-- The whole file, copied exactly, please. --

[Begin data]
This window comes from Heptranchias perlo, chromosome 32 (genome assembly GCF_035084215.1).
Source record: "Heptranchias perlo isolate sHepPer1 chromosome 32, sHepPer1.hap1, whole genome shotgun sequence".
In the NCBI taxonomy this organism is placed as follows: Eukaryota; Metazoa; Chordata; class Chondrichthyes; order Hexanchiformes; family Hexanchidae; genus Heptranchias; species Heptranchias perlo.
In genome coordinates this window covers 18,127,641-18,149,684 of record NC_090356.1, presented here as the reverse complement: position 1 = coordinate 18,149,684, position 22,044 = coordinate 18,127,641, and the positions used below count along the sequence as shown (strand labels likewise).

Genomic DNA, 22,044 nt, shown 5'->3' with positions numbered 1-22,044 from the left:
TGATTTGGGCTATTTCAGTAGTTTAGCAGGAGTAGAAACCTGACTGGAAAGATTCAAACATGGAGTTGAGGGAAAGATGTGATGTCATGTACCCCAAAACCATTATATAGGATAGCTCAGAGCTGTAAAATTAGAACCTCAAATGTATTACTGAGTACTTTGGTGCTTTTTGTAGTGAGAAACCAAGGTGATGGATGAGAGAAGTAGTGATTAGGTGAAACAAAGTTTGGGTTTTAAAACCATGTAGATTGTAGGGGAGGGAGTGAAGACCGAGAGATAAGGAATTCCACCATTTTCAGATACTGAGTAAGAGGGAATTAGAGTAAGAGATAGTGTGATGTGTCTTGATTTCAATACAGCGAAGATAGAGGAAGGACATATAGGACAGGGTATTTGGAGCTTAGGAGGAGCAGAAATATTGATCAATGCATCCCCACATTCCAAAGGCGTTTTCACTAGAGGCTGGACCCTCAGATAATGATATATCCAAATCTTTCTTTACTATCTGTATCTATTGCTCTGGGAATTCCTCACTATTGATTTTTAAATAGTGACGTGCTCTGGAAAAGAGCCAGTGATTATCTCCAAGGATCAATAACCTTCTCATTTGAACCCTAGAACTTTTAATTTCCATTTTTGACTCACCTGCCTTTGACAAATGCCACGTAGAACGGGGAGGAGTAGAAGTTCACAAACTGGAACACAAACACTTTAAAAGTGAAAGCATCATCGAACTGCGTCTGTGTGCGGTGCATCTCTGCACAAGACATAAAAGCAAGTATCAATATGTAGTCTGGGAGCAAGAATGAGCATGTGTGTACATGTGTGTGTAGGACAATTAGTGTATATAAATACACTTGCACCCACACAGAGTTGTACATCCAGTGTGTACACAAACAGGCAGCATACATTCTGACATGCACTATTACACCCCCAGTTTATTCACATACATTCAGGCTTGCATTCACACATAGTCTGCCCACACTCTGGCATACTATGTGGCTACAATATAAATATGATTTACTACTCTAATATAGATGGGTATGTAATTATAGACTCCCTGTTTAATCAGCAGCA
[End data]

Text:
This window comes from Heptranchias perlo, chromosome 32 (genome assembly GCF_035084215.1).
Source record: "Heptranchias perlo isolate sHepPer1 chromosome 32, sHepPer1.hap1, whole genome shotgun sequence".
In the NCBI taxonomy this organism is placed as follows: Eukaryota; Metazoa; Chordata; class Chondrichthyes; order Hexanchiformes; family Hexanchidae; genus Heptranchias; species Heptranchias perlo.
In genome coordinates this window covers 18,127,641-18,149,684 of record NC_090356.1, presented here as the reverse complement: position 1 = coordinate 18,149,684, position 22,044 = coordinate 18,127,641, and the positions used below count along the sequence as shown (strand labels likewise).

Genomic DNA, 22,044 nt, shown 5'->3' with positions numbered 1-22,044 from the left:
TGATTTGGGCTATTTCAGTAGTTTAGCAGGAGTAGAAACCTGACTGGAAAGATTCAAACATGGAGTTGAGGGAAAGATGTGATGTCATGTACCCCAAAACCATTATATAGGATAGCTCAGAGCTGTAAAATTAGAACCTCAAATGTATTACTGAGTACTTTGGTGCTTTTTGTAGTGAGAAACCAAGGTGATGGATGAGAGAAGTAGTGATTAGGTGAAACAAAGTTTGGGTTTTAAAACCATGTAGATTGTAGGGGAGGGAGTGAAGACCGAGAGATAAGGAATTCCACCATTTTCAGATACTGAGTAAGAGGGAATTAGAGTAAGAGATAGTGTGATGTGTCTTGATTTCAATACAGCGAAGATAGAGGAAGGACATATAGGACAGGGTATTTGGAGCTTAGGAGGAGCAGAAATATTGATCAATGCATCCCCACATTCCAAAGGCGTTTTCACTAGAGGCTGGACCCTCAGATAATGATATATCCAAATCTTTCTTTACTATCTGTATCTATTGCTCTGGGAATTCCTCACTATTGATTTTTAAATAGTGACGTGCTCTGGAAAAGAGCCAGTGATTATCTCCAAGGATCAATAACCTTCTCATTTGAACCCTAGAACTTTTAATTTCCATTTTTGACTCACCTGCCTTTGACAAATGCCACGTAGAACGGGGAGGAGTAGAAGTTCACAAACTGGAACACAAACACTTTAAAAGTGAAAGCATCATCGAACTGCGTCTGTGTGCGGTGCATCTCTGCACAAGACATAAAAGCAAGTATCAATATGTAGTCTGGGAGCAAGAATGAGCATGTGTGTACATGTGTGTGTAGGACAATTAGTGTATATAAATACACTTGCACCCACACAGAGTTGTACATCCAGTGTGTACACAAACAGGCAGCATACATTCTGACATGCACTATTACACCCCCAGTTTATTCACATACATTCAGGCTTGCATTCACACATAGTCTGCCCACACTCTGGCATACTATGTGGCTACAATATAAATATGATTTACTACTCTAATATAGATGGGTATGTAATTATAGACTCCCTGTTTAATCAGCAGCA